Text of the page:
Salford have started the season brightly. After a couple of teething problems in their first two games, the team which Dr Marwan Koukash, a man you can’t ignore in a conversation about Salford, has so expensively put together seems to finally be gelling.
Unbeaten in their last three, including picking up a very rare away point in the South of France, and up to 6th in the league – any other team would be receiving praise left, right and centre. Not Salford. Instead, when the news broke that their attendance for their round five home tie against Wakefield was just 2,712 they were ridiculed online. People, it would seem, want Salford to fail. Why? They’re a team of former underdogs suddenly looking like they’ll make good. Salford look to have reached a crossroads; they could either kick-on and become a great team, or plunge into relative-obscurity.
Salford certainly are an entertaining team to watch this season. Their victories against Wakefield and Hull FC were among the more exciting games of the year, and that’s before we even mention the 40-all draw they played out against Catalan in round four. Salford seem to bring value for money in terms of what you get for a ticket, so it is surprising to hear that the attendance is so low. I’ve seen, on Twitter, some people making the case that Salford had a lot of competition for fans over round five – Man United played at home combined with it being Mother’s Day, so perhaps people were just otherwise engaged. That’s a logical excuse, but until we ask every Salford fan individually why they didn’t go we can’t know for sure. Plus, it doesn’t account for all the other low attendances.
A poor 2014 won’t have helped either. There was very little on the field which inspired confidence in the team. They were in danger, at one point, of going down, at least while Bradford’s points appeal was still up in the air. When you add that they crashed out of the Challenge Cup at an early stage 2014 doesn’t look to have been a good year for the Red Devils. Come 2015, and the promise of a fresh start and some new high-profile signings don’t seem to have changed that. It’s an almost-comical imbalance: the low volume of fans and previous league positions simply cannot explain the quality of player they are attracting. The club is being entirely held aloft by the cash of Dr Koukash, and you have to fear for the long-term financial sustainability of the club if Dr Koukash ever does truly feel like he’s “had enough”.
Speaking of financial stability, recent news that Salford are actually losing money when they play at home due to their low attendances raised one, or more, of my eyebrows. He claims Salford have one of the most expensive stadiums in the UK, and those prices are only rising. Koukash is a businessman (has anyone ever pointed out that he actually has KASH in his name? Yes? Oh, alright then), he’ll not look to stay at a place generating a loss for him. Performances right now are crucial to keep the man who is basically holding Salford together. He’s pretty publicly on the lookout for an NRL franchise, and I can’t be the only one worried that his attention will be permanently drawn to the sunnier, richer shores of Australia.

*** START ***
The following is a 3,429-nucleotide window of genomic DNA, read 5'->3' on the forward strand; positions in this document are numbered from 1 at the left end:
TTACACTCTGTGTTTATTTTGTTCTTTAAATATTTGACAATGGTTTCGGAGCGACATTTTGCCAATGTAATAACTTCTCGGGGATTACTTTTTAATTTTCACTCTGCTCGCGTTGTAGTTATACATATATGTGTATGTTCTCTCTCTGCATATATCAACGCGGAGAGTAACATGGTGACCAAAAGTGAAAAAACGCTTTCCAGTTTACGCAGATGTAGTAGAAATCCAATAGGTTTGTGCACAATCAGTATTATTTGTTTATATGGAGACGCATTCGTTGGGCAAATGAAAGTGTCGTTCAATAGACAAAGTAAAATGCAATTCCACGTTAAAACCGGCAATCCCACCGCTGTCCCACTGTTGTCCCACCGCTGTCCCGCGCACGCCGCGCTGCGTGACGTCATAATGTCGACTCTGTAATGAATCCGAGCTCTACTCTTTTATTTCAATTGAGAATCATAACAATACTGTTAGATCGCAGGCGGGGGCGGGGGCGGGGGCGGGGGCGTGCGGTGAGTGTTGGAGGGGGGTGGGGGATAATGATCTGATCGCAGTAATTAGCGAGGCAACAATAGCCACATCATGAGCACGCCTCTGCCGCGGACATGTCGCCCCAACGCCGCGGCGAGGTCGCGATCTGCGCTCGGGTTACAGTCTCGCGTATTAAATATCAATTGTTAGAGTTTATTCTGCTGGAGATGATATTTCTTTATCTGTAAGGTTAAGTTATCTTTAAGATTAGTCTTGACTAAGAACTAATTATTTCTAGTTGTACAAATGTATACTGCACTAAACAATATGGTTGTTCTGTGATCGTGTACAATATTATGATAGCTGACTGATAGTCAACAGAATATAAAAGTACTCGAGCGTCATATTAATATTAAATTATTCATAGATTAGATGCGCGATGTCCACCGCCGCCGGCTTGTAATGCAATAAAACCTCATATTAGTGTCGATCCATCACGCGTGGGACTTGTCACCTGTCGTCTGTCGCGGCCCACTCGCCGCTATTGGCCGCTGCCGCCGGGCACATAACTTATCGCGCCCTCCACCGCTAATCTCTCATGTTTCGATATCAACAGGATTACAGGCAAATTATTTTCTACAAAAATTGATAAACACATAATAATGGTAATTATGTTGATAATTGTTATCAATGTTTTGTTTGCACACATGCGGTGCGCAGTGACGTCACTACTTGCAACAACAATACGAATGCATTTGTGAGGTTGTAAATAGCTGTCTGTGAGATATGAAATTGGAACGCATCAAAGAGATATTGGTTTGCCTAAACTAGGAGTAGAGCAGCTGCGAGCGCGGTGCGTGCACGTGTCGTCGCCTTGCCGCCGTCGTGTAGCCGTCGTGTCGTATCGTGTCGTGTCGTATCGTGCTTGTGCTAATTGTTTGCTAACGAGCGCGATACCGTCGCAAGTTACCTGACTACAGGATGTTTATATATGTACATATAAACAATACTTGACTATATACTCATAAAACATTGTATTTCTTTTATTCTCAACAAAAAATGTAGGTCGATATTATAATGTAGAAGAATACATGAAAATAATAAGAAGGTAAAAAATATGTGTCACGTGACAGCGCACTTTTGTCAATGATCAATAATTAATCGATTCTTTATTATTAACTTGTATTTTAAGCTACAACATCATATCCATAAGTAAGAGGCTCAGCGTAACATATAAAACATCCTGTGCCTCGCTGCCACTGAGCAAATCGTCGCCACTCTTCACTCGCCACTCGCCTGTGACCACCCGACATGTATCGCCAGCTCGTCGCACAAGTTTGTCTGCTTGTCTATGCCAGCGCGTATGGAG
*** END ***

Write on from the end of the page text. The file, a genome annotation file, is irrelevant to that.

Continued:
Perhaps people still remember the pre-Koukash Salford. One where if you said they had ‘carefully managed expectations’ at the start of each season you’d be understating it. They were fighters. One of the clubs with very few resources, yet they continually made the best of them. Nowadays they have everything they need to be a huge-club, yet nothing seemed to be happening. No wheels looked to be in motion. Frankly, they looked more stagnant than ever. Yet, the club’s owners were making the promises that only a huge club would make to its fans. Red Devils’ fans have been promised play-offs, Grand Finals and Challenge Cups without, in reality, ever coming within a sniff. At times they’ve been like a tiny yapping dog snapping at the feet of the big boys, only to be brushed aside when they became an annoyance. Terrible metaphors aside, Salford have talked big, but produced little.
That brings me (almost) smoothly to the point that Salford have a huge online presence, possibly more so than any other club in Super League. The ownership is constantly talking about ‘bumper crowds’ and their relationships with other clubs, and it seems to rub people up the wrong way. This time last season, it was not uncommon to log on to Twitter to find Koukash in some kind of Twitter spat with a fan, or troll. Where some would argue their online presence counts as ‘publicity’ or ‘marketing’, others would say ‘gimmick’ and ‘annoyance’. Regardless, it’s not bringing the people in, and instead has inspired those on Twitter to see Salford as a target for ‘trolling’ and other general mockery. I’ve never bought the idea that all publicity is good publicity, some of their online antics have hurt the image of that club.
Whatever you think of Salford and what they’ve become in the past few years you can’t argue that they are running out of chances. Koukash, a man I’ve mentioned in all but one paragraph of this article, doesn’t inspire many as a man of unlimited patience, and should he decide to walk away in favour of a club with the promise of more immediate success Salford may well find themselves in real financial trouble once again. On field results look good right now, and if Salford carry on this good form and start attracting fans to their stadium they could grow into a force. However, if they find themselves taking any more backwards steps into continued stagnation then Salford’s shot at being a ‘big team’ could well and truly pass them by. The fans of this club deserve better than what they’re getting, especially for the price they’re paying for it. Salford need to grow.
They have to outgrow their owner first though, apparently.